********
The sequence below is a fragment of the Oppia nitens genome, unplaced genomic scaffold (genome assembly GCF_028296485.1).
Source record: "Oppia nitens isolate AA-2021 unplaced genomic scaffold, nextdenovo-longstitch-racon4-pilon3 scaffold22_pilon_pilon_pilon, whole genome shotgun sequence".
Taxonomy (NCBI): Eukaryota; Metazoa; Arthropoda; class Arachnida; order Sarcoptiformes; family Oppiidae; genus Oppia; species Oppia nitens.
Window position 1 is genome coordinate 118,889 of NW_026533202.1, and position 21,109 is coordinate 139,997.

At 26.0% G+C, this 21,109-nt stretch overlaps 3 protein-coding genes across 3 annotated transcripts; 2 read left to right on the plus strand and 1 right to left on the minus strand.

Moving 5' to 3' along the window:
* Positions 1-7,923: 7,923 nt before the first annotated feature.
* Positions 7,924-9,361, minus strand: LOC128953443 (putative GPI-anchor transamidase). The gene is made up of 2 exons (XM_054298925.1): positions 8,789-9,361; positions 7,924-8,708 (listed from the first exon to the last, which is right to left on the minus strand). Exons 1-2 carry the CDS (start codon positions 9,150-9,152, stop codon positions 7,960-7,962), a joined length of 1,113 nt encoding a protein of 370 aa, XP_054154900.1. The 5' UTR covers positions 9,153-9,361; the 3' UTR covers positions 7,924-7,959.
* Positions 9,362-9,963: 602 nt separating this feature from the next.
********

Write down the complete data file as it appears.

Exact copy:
The sequence below is a fragment of the Oppia nitens genome, unplaced genomic scaffold (genome assembly GCF_028296485.1).
Source record: "Oppia nitens isolate AA-2021 unplaced genomic scaffold, nextdenovo-longstitch-racon4-pilon3 scaffold22_pilon_pilon_pilon, whole genome shotgun sequence".
Taxonomy (NCBI): Eukaryota; Metazoa; Arthropoda; class Arachnida; order Sarcoptiformes; family Oppiidae; genus Oppia; species Oppia nitens.
Window position 1 is genome coordinate 118,889 of NW_026533202.1, and position 21,109 is coordinate 139,997.

At 26.0% G+C, this 21,109-nt stretch overlaps 3 protein-coding genes across 3 annotated transcripts; 2 read left to right on the plus strand and 1 right to left on the minus strand.

Moving 5' to 3' along the window:
* Positions 1-7,923: 7,923 nt before the first annotated feature.
* Positions 7,924-9,361, minus strand: LOC128953443 (putative GPI-anchor transamidase). The gene is made up of 2 exons (XM_054298925.1): positions 8,789-9,361; positions 7,924-8,708 (listed from the first exon to the last, which is right to left on the minus strand). Exons 1-2 carry the CDS (start codon positions 9,150-9,152, stop codon positions 7,960-7,962), a joined length of 1,113 nt encoding a protein of 370 aa, XP_054154900.1. The 5' UTR covers positions 9,153-9,361; the 3' UTR covers positions 7,924-7,959.
* Positions 9,362-9,963: 602 nt separating this feature from the next.